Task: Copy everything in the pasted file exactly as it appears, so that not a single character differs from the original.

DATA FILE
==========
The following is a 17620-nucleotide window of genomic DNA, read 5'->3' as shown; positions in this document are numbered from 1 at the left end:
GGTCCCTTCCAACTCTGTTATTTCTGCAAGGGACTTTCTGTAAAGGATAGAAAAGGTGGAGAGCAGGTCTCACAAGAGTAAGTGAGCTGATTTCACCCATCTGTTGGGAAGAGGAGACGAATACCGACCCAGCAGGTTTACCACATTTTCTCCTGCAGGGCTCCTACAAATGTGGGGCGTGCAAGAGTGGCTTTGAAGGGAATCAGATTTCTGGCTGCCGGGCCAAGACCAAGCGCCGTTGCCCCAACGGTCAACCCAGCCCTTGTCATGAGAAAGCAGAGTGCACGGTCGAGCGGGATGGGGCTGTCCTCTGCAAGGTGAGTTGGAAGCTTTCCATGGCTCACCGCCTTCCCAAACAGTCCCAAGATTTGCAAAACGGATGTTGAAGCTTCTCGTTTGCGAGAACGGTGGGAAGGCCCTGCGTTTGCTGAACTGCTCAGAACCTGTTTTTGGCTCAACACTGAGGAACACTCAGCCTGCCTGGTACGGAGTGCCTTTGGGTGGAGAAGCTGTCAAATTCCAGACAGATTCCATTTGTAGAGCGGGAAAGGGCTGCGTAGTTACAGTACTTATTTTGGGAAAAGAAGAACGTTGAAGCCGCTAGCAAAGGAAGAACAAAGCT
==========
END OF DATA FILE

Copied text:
The following is a 17620-nucleotide window of genomic DNA, read 5'->3' as shown; positions in this document are numbered from 1 at the left end:
GGTCCCTTCCAACTCTGTTATTTCTGCAAGGGACTTTCTGTAAAGGATAGAAAAGGTGGAGAGCAGGTCTCACAAGAGTAAGTGAGCTGATTTCACCCATCTGTTGGGAAGAGGAGACGAATACCGACCCAGCAGGTTTACCACATTTTCTCCTGCAGGGCTCCTACAAATGTGGGGCGTGCAAGAGTGGCTTTGAAGGGAATCAGATTTCTGGCTGCCGGGCCAAGACCAAGCGCCGTTGCCCCAACGGTCAACCCAGCCCTTGTCATGAGAAAGCAGAGTGCACGGTCGAGCGGGATGGGGCTGTCCTCTGCAAGGTGAGTTGGAAGCTTTCCATGGCTCACCGCCTTCCCAAACAGTCCCAAGATTTGCAAAACGGATGTTGAAGCTTCTCGTTTGCGAGAACGGTGGGAAGGCCCTGCGTTTGCTGAACTGCTCAGAACCTGTTTTTGGCTCAACACTGAGGAACACTCAGCCTGCCTGGTACGGAGTGCCTTTGGGTGGAGAAGCTGTCAAATTCCAGACAGATTCCATTTGTAGAGCGGGAAAGGGCTGCGTAGTTACAGTACTTATTTTGGGAAAAGAAGAACGTTGAAGCCGCTAGCAAAGGAAGAACAAAGCT